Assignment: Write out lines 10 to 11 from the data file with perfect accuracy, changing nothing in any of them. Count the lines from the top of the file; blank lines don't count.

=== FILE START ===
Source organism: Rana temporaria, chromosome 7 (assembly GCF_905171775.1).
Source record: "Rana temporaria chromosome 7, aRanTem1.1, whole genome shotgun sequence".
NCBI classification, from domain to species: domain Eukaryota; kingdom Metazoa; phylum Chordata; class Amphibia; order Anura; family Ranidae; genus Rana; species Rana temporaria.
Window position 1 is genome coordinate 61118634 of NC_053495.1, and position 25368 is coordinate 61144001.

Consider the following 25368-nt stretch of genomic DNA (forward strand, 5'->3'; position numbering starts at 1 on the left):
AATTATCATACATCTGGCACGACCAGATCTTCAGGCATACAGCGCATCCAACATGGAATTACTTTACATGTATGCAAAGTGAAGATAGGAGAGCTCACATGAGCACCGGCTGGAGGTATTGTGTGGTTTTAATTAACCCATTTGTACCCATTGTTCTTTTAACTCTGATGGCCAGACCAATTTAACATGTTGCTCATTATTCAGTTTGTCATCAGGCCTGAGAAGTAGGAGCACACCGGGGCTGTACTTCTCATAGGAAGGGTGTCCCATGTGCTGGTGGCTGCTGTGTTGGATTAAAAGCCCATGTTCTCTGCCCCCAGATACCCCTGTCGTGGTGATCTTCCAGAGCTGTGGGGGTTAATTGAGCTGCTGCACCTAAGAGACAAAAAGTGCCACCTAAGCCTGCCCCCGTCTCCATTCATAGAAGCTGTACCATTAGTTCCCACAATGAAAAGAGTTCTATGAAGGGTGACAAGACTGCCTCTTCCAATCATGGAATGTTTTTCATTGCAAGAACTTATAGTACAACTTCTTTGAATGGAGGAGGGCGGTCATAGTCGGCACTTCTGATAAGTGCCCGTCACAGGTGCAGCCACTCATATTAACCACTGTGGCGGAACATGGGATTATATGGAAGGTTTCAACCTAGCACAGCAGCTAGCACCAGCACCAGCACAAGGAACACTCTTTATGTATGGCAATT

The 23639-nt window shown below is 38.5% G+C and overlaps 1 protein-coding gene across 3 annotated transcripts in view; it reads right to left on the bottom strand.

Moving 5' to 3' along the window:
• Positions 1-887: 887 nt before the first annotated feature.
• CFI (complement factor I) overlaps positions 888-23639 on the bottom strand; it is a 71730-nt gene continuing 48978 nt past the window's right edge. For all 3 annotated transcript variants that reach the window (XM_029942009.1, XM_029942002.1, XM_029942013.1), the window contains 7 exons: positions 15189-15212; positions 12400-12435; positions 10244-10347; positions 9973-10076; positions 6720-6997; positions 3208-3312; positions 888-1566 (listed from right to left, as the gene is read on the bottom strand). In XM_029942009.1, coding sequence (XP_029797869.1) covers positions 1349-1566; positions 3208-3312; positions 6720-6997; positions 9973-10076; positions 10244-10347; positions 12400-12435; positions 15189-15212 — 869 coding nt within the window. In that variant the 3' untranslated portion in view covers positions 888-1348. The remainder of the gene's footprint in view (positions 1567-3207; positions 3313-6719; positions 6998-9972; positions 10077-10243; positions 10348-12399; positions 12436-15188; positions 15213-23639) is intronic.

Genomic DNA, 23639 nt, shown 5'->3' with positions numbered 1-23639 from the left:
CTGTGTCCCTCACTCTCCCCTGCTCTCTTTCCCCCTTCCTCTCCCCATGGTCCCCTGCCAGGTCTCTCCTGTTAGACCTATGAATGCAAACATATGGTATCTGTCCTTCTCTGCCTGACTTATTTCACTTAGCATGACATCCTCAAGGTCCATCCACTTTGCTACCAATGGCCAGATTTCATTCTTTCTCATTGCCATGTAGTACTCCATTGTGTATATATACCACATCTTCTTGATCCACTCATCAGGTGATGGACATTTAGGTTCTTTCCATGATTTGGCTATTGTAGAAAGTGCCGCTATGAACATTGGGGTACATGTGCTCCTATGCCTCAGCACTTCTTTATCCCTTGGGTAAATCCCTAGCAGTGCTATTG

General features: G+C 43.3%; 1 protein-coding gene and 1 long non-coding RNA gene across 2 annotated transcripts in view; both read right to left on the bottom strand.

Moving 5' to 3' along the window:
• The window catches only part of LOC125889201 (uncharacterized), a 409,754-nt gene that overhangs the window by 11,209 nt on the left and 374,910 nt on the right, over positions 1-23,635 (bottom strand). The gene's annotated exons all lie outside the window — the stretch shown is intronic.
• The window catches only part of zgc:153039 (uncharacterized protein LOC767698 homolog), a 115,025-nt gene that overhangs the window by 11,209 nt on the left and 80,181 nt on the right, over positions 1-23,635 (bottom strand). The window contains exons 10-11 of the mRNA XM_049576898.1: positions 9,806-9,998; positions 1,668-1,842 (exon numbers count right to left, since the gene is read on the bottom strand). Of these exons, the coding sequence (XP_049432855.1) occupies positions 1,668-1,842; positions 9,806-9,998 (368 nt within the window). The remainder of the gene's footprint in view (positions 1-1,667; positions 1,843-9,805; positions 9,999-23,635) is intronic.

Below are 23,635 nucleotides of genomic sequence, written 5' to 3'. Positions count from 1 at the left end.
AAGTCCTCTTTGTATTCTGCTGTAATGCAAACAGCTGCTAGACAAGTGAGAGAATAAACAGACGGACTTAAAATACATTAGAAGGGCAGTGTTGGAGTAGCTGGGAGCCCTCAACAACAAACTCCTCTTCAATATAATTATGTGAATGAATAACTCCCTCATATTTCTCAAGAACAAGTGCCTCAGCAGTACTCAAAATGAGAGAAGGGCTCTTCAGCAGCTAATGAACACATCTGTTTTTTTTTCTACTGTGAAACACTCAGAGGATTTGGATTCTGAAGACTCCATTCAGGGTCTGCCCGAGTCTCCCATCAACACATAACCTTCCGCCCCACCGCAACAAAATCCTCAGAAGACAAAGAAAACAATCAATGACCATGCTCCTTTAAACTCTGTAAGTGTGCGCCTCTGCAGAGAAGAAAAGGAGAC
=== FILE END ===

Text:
• CFI (complement factor I) overlaps positions 888-23639 on the bottom strand; it is a 71730-nt gene continuing 48978 nt past the window's right edge. For all 3 annotated transcript variants that reach the window (XM_029942009.1, XM_029942002.1, XM_029942013.1), the window contains 7 exons: positions 15189-15212; positions 12400-12435; positions 10244-10347; positions 9973-10076; positions 6720-6997; positions 3208-3312; positions 888-1566 (listed from right to left, as the gene is read on the bottom strand). In XM_029942009.1, coding sequence (XP_029797869.1) covers positions 1349-1566; positions 3208-3312; positions 6720-6997; positions 9973-10076; positions 10244-10347; positions 12400-12435; positions 15189-15212 — 869 coding nt within the window. In that variant the 3' untranslated portion in view covers positions 888-1348. The remainder of the gene's footprint in view (positions 1567-3207; positions 3313-6719; positions 6998-9972; positions 10077-10243; positions 10348-12399; positions 12436-15188; positions 15213-23639) is intronic.

Genomic DNA, 23639 nt, shown 5'->3' with positions numbered 1-23639 from the left: